Configuration files define the mapping of MIDI programs to instrument files. Multiple files may be specified, but statements in later ones will not override earlier ones. The following statements can be used in a configuration file:

-p voices
Sets polyphony (maximum number of simultaneous voices) to voices.
-A amplification
Multiplies the master volume by amplification%.
-X curve
With the value 0, the midi expression controller affects the volume linearly. With 1 (the default) or 2, it affects volume exponentially.
-V curve
With the value 0, the midi volume controller affects the volume linearly. With 1 (the default) or 2, it affects volume exponentially.
-C ratio
Sets the ratio of sampling and control frequencies. This determines how often envelopes are recalculated -- small ratios yield better quality but use more CPU time.
-s frequency
Sets the resampling frequency. Not all sound devices are capable of all frequencies -- an approximate frequency may be selected, depending on the implementation.
-k number
Select interpolation algorithm for resampling: 0 for linear interpolation, 1 for cspline interpolation, 2 for LaGrange interpolation, 3 for cspline interpolation with low-pass filtering.
-r number
Set maximum of ram in megabytes to use up keeping patches from previously played midi files. This should presumably be less than your total ram plus disk cache size. The default is 60 megabytes. It probably doesn't matter unless you're using big sf2 soundfont patchsets.
-O mode
Same as corresponding commandline option.
dir directory
Adds directory to the search path in the same manner as the -L command line option.
source file
Reads another configuration file, then continues processing the current one.
soundfont file
Loads a soundfont. Unlike the following sf2 command, this offers no way to modify banks or presets inside the soundfont. But it's easy to use.
sf2 file [option]

Reads the parameters and waveforms in an AWE-compatible SoundFont file. Both ".sbk" and ".sf2" SoundFonts can be used. Preceding patch mappings must list all patches that are to be loaded from the file, and the preceding bank/drumset keywords must be followed by sf2 or sbk (which are equivalent). The options allowed are:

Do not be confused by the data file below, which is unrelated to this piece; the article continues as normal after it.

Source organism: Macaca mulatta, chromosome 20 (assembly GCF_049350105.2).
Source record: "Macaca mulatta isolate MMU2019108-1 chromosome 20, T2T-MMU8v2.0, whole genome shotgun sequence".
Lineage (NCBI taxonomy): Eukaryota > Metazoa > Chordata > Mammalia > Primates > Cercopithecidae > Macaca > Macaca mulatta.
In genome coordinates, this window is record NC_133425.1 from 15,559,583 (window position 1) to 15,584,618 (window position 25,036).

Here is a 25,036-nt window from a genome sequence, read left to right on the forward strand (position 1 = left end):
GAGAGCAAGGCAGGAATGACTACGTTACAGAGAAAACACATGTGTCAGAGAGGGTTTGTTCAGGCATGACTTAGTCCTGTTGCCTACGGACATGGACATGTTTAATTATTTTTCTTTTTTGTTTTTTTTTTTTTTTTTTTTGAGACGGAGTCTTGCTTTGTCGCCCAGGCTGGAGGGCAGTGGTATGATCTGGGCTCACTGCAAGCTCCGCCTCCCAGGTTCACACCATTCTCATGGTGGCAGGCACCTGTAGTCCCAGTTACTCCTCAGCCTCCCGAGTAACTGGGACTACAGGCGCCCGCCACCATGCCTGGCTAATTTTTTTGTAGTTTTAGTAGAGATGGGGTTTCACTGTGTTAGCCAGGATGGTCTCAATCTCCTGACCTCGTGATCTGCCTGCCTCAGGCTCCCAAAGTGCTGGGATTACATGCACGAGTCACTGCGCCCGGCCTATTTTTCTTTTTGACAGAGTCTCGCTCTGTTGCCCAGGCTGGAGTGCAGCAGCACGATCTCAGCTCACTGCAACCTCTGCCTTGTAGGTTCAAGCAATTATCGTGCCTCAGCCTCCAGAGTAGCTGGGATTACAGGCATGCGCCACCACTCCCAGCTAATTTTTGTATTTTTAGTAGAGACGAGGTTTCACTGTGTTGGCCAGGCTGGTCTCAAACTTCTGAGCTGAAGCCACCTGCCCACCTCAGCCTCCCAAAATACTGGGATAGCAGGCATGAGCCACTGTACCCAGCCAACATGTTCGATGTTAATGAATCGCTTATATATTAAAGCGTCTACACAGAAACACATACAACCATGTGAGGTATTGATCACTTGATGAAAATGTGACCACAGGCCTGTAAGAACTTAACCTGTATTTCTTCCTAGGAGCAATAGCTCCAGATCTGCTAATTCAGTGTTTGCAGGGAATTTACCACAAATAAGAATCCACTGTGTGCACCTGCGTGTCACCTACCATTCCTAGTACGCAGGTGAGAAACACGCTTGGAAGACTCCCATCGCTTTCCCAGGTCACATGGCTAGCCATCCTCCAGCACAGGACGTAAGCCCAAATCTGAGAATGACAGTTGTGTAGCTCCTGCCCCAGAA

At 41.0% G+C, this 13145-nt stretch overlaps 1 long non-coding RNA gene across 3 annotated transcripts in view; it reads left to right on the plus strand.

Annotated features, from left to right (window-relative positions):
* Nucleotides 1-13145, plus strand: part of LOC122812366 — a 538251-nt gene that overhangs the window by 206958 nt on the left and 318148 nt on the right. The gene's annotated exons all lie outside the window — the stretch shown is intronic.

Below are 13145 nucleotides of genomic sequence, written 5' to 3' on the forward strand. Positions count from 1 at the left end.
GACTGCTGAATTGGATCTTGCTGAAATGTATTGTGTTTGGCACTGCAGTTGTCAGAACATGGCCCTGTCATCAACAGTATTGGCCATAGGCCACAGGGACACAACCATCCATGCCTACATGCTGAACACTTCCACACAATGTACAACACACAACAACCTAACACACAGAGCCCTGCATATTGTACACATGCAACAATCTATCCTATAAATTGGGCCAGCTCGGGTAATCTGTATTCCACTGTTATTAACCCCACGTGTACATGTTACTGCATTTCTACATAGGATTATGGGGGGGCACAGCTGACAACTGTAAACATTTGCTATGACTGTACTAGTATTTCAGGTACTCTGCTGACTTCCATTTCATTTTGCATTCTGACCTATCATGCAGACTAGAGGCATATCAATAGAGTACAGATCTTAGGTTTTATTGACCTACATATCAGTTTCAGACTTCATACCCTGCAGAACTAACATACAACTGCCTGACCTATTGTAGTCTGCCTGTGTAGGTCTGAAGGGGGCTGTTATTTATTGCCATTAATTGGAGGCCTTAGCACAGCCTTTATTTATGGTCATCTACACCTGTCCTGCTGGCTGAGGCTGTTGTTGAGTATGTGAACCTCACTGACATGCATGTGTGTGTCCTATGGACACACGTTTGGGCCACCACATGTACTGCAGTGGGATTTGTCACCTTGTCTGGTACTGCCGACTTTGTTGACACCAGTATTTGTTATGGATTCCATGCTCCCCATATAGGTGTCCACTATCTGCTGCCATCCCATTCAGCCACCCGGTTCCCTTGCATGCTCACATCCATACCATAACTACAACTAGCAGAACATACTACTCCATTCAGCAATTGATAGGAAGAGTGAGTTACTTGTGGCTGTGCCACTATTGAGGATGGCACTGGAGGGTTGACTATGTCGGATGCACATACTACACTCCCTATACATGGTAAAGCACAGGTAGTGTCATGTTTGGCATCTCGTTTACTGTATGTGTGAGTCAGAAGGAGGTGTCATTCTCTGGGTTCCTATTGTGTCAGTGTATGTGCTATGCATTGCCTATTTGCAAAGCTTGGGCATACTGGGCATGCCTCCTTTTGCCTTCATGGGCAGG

banknumber
The bank number given in the first preceding "bank"/"drumset" statement is to be used in place of the bank banknumber given in the SoundFont itself.
if number
This makes the next source or soundfont command in the configure file conditional on the number being the same as a number supplied to gt as the patchset number, with, e.g., the "-#n" command line option. Also, if this appears in the main config file timidity.cfg, the name given with the following conditional command becomes the name of the patchset.
bank number [option] [[#N ]name]
Selects the tone bank to modify. Patch mappings that follow will affect this tone bank. The options allowed are sf2 and sbk, which were described above. The optional name is for the sake of the display interface, so the bank can be shown with a meaningful name instead of just a number. The name assigned can be preceded by "#N ", for compatibility with Timidity++, which otherwise complains about the extra name argument.
drumset number [option] [[#N ]name]
Selects the drum set to modify. Patch mappings that follow will affect this drum set. The options allowed are sf2 and sbk, which were described above. As for the bank statement described above, the name is for display.
sfx
Selects the XG non-rhythm SFX bank to modify. Patch mappings that follow will affect this tone bank.
bankxgnumber
Selects XG banks 1-16. These have to be kept separate from the banks 1-16 used for GM/GS midis, because they don't have the same types of instruments.
drumsfxnumber
Selects any of the 128 XG rhythm SFX banks (numbered 0-127) to modify. Patch mappings that follow will affect these drum banks. (Older XG midis use only 0 and 1 banks, but now there are also banks 16 (Techno Kit K/S), 17 (Techno Kit Hi), 18 (Techno Kit Lo), 32 (Sakura Kit), and 33 (Small Latin Kit).
mu100number
Selects an XG MU100 model specific bank, where number is a multiple of 8.
vlnumber
Selects an XG VL bank, where number is 0 or 1. (This is not for the VL-XG banks 112-119, which are treated as ordinary banks.)
number file [options]